Black Beauty

I read a post on Tumblr that said: “how u gon say some shit like ur not into black girls
Son we literally glow in the sun… “
And the warm blood coursing through in my veins under my brown skin
My brown eyes and my kinky, curly, nappy hair, yeah black girls are radiant
My black is beauty
This thought wasn’t so evident before.
If race was discussed, I wouldn’t make a fuss
But I hide away.
Black and me weren’t so synonymous
As I tried to remain anonymous
This skin wasn’t mine because I did not see the beauty in it.
Once upon a time…
This blackness was not mine because I did not see the opportunity in it.
Loving all of me wasn’t the only issue
But trying to love the black in me was.
Then I wanted to love all of blackout of me.
So I spoke eloquently and walk straighter
Maybe they would ignore the color on me
So I perm the curls out of my hair to become less of a Shawntal and more of a Shannon
I would befriend white friends but only to realize that they didn’t see color
Blindingly, I would let my so-to-speak friends exclaim, “How white I was.”
And I would agree how right they were.
I would l shy away from race.
Hearing the word, “Black” made me tremble in private school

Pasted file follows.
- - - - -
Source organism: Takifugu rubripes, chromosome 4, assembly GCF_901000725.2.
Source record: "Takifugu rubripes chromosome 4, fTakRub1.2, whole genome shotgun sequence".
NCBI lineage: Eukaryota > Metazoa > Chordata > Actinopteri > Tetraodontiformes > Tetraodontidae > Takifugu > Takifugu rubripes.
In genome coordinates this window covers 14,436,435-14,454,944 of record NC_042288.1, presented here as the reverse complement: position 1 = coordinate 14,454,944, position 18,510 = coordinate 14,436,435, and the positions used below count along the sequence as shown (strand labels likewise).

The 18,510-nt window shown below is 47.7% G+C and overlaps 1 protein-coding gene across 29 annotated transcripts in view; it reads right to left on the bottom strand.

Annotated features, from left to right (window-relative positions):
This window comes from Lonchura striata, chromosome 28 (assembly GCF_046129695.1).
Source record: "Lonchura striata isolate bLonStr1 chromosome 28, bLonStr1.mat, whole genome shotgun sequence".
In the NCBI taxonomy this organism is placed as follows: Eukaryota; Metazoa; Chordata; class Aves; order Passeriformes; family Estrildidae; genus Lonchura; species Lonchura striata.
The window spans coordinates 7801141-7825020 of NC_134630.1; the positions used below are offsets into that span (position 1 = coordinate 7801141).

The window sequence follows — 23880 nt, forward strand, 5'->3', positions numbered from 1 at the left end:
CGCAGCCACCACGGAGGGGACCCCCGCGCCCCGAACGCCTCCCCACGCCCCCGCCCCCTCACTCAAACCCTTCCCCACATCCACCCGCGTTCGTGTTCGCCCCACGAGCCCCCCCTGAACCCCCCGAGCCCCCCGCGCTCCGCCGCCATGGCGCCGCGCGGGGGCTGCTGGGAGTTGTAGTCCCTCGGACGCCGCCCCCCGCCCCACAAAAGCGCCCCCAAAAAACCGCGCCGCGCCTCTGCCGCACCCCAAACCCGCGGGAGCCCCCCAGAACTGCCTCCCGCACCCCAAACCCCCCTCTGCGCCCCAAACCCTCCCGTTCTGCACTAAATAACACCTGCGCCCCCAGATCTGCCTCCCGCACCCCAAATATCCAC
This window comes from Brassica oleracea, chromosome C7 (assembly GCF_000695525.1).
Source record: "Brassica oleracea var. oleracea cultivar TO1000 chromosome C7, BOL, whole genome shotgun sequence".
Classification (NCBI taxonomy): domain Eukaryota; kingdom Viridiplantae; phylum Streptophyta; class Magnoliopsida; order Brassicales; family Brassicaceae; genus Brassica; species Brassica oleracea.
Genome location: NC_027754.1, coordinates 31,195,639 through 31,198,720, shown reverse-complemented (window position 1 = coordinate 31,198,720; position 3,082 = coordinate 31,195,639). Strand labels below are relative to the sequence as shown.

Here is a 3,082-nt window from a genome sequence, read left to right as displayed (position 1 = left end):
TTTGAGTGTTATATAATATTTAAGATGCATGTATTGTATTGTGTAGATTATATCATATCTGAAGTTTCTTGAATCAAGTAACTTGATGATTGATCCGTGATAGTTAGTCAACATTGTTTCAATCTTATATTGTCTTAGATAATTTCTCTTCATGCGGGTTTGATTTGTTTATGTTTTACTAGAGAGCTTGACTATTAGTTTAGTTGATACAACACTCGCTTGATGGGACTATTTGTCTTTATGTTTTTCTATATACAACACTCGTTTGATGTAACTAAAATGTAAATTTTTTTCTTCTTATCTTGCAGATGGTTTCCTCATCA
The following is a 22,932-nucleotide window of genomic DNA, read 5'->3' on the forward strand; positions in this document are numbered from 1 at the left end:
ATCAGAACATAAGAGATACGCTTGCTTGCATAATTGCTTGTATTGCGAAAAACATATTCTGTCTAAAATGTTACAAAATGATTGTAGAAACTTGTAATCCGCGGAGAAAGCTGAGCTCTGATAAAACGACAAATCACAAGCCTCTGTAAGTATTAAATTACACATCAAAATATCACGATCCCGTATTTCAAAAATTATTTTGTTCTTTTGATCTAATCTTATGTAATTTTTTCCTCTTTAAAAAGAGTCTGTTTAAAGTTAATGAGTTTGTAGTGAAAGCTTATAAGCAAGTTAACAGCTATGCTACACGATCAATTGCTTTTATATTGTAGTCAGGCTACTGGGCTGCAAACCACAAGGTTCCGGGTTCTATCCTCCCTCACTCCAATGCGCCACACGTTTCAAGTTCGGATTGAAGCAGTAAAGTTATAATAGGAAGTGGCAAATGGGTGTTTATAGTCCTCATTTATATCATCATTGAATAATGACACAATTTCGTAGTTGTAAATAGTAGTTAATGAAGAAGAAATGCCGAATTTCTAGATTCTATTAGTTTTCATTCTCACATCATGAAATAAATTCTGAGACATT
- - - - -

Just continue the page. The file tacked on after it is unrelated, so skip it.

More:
Because they would look at me.
I would be the voice for all of slavery.
I would be the voice for all of Civil Rights
I would be the voice for the little white kids in my class when they asked me about my hair.
Now, I realize ignoring the blackness I was born into is not rite of passage of a black beauty.
I write this passage to explain the erasure of my race before me.
I let my brain wash away the black in me.
The black I see.
The black I never tried to be.
Now, this black I see is radiant.
Sun-kissed.
Golden
Glowy.
This is the blackest beauty I will be.
The black is me.
So,
Don’t tell me that Cleopatra did not have deep ebony melanin in her skin
Don’t tell me that my skin is what pharaohs and queens did not look like me in the pyramids of Egypt
Ebony skin is not a sin but a blessing to be seen by all eyes on the Earth